We’re always taught to maintain impulsion. How come in pirouettes the horses are allowed to slow down?

BILL: This is an example of the classic “Impulsion is Energy, Not Speed” concept. While in a pirouette you will see the horse travel more slowly over the ground, in very collected canter he should maintain his rhythm and energy throughout. The whole idea in Collection is that some of the horse’s forward thrusting power is converted into upward lifting power. If you see a pirouette where the tempo markedly decreases and the strides look labored or dragging (as opposed to crisp and active), you’re watching a bad pirouette.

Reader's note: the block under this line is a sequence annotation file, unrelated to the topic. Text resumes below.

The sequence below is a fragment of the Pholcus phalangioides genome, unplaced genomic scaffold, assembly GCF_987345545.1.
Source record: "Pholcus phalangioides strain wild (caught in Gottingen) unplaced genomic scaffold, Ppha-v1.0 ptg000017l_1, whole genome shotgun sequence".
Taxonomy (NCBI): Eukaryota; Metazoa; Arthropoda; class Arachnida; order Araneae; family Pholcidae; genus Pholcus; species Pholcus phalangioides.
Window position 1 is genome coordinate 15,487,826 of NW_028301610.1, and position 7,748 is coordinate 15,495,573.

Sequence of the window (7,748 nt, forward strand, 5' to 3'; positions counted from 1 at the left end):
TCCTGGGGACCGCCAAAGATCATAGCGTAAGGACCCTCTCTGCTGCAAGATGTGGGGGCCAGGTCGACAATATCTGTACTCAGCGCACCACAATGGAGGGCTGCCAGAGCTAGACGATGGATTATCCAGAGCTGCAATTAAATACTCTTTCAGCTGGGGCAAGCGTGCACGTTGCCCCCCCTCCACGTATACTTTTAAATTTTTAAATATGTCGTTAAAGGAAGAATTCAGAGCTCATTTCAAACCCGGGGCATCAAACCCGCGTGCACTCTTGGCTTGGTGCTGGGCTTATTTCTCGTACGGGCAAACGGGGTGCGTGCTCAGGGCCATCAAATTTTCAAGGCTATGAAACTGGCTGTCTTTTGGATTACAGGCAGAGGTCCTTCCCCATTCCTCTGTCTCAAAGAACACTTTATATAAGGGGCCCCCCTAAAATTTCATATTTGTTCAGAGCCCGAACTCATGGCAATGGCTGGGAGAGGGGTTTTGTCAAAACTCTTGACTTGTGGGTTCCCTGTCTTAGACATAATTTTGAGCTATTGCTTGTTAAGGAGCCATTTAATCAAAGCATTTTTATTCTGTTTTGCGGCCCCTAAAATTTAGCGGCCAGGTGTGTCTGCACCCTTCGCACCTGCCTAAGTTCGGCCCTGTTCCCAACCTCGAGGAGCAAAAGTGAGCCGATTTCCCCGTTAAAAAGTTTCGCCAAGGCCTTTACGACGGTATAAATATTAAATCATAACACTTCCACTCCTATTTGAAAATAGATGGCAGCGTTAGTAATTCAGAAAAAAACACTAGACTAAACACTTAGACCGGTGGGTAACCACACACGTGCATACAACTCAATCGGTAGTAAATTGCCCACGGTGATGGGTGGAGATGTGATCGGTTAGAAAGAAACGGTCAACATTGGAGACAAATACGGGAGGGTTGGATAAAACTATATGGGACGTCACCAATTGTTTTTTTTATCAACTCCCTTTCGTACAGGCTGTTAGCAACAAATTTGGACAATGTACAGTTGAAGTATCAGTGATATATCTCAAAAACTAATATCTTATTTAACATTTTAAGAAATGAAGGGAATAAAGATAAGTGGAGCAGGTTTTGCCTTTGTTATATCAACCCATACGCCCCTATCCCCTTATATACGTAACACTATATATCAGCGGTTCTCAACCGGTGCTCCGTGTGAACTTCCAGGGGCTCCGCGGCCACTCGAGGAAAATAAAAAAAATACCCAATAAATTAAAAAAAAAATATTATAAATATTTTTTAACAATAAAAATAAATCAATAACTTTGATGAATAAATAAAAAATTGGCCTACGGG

The same concept applies in all the collected work. For instance, inexperienced dressage riders coming from another discipline may sometimes think of slowing down or shortening their horse for a shoulder-in. On the contrary, they should think power, engagement, lift, and expression when the topic of Collection arises. This is what judges want to see, and this is how each exercise will have its intended gymnastic value for the horse.

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